Poll commission suggests November 18 for federal and provincial electionsHolding both elections in a single phase is possible, cost-effective and easier from the management point of view, the commission says.
The Election Commission on Wednesday recommended the government hold federal and provincial elections on November 18.
Although the last federal and provincial and local elections in 2017 were conducted on two different dates—November 26 and December 7—the commission this time is aiming the two polls in a single phase.
The commission recommended the date during the meeting with Prime Minister Sher Bahadur Deuba on Wednesday.
“We recommended November 18 for federal and provincial elections,” Chief Election Commissioner Dinesh Thapaliya confirmed to the Post. “We can hold both elections in a single day across the country.”
The commission said in a press statement that holding the elections in a single phase would be cost effective as well as easier from the management point of view.
As per the Election Commission Act 2017, the government announces election dates in consultation with the Election Commission.
The commission said that election date was recommended also assuming that tenure of the existing House of Representatives and Provincial Assembly would end on December 8, the day when the commission had declared the winners of the second phase of the elections in federal and provincial elections in 2017 under the first-past-the-post system.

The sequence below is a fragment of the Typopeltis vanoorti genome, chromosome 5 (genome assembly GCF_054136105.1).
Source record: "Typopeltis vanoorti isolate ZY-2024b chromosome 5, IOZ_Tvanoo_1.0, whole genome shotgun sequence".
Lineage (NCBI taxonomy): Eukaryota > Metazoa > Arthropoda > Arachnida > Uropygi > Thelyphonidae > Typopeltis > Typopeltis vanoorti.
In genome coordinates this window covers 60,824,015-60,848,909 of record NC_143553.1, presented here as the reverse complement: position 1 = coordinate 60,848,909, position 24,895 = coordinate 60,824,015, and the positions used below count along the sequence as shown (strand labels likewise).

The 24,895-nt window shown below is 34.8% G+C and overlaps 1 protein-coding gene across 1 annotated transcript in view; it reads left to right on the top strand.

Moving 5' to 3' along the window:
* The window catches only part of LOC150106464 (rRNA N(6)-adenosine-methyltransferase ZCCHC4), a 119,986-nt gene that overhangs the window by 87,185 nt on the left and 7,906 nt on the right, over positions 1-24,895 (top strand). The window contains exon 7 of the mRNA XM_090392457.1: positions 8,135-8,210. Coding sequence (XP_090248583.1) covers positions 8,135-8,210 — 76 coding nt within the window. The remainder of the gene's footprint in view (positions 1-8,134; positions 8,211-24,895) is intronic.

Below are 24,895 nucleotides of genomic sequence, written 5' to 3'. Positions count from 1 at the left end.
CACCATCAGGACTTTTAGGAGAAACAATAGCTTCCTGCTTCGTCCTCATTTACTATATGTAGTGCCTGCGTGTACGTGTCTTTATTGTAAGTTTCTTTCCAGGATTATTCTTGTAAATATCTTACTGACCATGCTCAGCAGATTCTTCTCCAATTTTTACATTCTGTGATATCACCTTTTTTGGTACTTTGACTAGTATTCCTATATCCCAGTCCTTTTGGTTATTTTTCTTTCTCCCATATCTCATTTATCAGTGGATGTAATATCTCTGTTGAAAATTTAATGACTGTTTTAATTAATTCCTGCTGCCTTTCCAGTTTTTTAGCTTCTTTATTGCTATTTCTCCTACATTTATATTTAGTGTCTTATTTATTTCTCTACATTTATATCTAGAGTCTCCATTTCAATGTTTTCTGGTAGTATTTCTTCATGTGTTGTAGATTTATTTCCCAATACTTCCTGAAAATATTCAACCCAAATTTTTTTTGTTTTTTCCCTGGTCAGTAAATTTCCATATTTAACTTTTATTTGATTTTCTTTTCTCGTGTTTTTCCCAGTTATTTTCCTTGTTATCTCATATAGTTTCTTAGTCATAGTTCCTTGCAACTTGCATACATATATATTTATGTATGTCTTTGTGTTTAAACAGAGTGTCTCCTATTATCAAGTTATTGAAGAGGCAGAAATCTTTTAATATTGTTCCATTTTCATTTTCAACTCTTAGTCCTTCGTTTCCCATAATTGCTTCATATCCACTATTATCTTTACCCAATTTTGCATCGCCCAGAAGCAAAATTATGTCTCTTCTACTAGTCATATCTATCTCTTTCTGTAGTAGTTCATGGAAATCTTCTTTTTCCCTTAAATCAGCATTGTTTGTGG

“The prime minister also agreed to hold elections in a single phase,” Thapaliya said.
He said that they suggested the date considering that it would be convenient for the commission because there would be enough time for the commission to make preparations.
Prime Minister Deuba also on different occasions had said that the elections would be held within November.
Local elections were also held in a single phase across the country on May 13 to elect a new set of representatives for 753 local units.
But holding elections of both House of Representatives and provincial assemblies in a single phase and on the single day could be challenging in terms of security arrangement.
Several cases of election-related violence were reported on May 13 when the local elections were held in the single phase unlike in 2017.
In May, the National Human Rights Commission, which had deployed seven high-level teams led by its chairman, members and former office bearers and 45 other teams including employees of the commission in all 77 districts for election observation, remarked that (local) polls were not peaceful as expected.
Ram Prasad Bhandari, an election commissioner, said the commission believes that managing security would not be a big problem during the federal and provincial elections based on the experience of recent local elections, which were held in a single phase in May.
From the upcoming elections, 165 members will be elected to the House of Representatives under the first-past-the-post (direct election) and 110 will be elected under the proportional representation systems.